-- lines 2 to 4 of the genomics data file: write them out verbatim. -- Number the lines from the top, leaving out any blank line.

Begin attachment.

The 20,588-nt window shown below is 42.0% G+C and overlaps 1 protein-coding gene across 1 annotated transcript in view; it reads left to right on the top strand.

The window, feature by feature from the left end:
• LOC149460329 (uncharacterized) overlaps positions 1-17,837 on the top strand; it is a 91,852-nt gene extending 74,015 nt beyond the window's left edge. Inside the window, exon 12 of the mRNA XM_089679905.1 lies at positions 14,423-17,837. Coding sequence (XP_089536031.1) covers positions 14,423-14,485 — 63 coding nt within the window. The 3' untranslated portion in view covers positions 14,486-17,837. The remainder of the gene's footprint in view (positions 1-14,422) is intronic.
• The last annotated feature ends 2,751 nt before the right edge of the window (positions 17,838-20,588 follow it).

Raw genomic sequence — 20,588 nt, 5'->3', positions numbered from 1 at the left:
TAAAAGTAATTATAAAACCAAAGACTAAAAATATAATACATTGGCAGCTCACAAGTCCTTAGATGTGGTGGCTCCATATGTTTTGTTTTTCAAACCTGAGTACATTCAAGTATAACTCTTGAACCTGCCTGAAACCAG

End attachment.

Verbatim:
The window, feature by feature from the left end:
• LOC149460329 (uncharacterized) overlaps positions 1-17,837 on the top strand; it is a 91,852-nt gene extending 74,015 nt beyond the window's left edge. Inside the window, exon 12 of the mRNA XM_089679905.1 lies at positions 14,423-17,837. Coding sequence (XP_089536031.1) covers positions 14,423-14,485 — 63 coding nt within the window. The 3' untranslated portion in view covers positions 14,486-17,837. The remainder of the gene's footprint in view (positions 1-14,422) is intronic.
• The last annotated feature ends 2,751 nt before the right edge of the window (positions 17,838-20,588 follow it).